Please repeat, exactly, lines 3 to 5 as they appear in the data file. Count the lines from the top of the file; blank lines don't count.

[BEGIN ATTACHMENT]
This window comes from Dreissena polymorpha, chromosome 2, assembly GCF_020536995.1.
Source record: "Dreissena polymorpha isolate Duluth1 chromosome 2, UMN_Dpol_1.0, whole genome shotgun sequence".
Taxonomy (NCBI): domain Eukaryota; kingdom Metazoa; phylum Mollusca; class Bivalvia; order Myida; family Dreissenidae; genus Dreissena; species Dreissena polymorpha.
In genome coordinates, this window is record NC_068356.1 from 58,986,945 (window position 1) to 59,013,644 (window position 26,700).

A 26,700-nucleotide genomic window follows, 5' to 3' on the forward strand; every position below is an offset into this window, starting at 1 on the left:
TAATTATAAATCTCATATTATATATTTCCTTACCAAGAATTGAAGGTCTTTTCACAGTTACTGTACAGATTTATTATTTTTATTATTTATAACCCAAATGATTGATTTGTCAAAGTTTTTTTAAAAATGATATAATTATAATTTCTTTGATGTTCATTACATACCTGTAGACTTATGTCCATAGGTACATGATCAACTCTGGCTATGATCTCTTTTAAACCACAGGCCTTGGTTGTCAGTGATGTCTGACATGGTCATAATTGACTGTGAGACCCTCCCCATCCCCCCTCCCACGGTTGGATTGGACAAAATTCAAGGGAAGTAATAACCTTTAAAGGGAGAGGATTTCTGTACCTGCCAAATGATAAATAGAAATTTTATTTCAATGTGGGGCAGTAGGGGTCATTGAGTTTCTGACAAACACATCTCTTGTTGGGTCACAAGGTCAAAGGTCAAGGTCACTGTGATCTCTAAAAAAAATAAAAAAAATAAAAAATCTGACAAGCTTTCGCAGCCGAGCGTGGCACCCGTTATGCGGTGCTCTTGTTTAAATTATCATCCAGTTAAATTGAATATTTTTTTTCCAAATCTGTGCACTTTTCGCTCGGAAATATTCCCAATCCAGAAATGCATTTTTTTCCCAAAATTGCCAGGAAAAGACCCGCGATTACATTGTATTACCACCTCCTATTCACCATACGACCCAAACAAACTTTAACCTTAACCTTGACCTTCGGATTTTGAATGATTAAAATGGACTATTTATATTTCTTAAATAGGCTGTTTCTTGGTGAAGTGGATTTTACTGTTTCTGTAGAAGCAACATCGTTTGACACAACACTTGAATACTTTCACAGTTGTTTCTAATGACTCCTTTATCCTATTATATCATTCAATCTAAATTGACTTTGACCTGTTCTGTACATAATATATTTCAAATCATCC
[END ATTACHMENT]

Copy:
Taxonomy (NCBI): domain Eukaryota; kingdom Metazoa; phylum Mollusca; class Bivalvia; order Myida; family Dreissenidae; genus Dreissena; species Dreissena polymorpha.
In genome coordinates, this window is record NC_068356.1 from 58,986,945 (window position 1) to 59,013,644 (window position 26,700).

A 26,700-nucleotide genomic window follows, 5' to 3' on the forward strand; every position below is an offset into this window, starting at 1 on the left: